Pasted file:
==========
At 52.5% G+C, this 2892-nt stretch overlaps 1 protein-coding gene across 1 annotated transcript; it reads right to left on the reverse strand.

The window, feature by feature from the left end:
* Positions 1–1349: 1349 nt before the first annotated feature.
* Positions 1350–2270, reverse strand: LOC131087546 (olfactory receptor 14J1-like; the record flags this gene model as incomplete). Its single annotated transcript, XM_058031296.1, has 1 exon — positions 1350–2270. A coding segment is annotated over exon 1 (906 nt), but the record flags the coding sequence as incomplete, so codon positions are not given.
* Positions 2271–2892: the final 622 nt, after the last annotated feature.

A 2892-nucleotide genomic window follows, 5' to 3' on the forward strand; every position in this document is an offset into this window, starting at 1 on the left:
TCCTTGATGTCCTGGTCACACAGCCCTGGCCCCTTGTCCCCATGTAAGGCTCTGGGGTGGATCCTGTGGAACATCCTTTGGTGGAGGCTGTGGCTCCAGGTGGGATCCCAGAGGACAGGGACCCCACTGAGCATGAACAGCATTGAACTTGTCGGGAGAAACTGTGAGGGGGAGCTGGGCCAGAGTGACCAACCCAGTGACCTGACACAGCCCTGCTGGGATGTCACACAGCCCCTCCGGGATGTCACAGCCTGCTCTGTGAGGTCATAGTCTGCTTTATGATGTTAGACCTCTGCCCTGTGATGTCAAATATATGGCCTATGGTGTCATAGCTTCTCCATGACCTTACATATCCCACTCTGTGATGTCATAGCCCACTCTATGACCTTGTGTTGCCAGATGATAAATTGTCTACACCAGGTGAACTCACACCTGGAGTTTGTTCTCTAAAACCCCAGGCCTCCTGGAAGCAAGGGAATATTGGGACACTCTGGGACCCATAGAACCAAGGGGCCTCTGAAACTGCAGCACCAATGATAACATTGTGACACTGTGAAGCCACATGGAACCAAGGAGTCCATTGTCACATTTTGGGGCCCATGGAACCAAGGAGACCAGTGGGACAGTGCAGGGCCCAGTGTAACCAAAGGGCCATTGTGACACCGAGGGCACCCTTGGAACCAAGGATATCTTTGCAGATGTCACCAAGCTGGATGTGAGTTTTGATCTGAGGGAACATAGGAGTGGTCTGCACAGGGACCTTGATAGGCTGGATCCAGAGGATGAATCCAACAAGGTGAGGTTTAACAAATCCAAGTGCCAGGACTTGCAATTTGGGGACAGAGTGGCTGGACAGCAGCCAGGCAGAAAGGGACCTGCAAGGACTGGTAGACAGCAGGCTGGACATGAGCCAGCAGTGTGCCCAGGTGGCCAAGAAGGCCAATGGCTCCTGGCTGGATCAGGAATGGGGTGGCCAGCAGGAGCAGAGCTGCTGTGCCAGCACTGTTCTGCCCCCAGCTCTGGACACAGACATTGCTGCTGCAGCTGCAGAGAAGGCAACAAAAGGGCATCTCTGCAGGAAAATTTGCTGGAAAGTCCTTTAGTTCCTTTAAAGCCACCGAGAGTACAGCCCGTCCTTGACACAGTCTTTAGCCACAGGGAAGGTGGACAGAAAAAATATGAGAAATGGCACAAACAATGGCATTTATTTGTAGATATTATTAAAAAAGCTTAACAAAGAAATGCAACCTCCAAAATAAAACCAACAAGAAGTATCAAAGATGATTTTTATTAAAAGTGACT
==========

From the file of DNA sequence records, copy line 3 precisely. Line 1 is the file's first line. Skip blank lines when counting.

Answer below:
* Positions 1–1349: 1349 nt before the first annotated feature.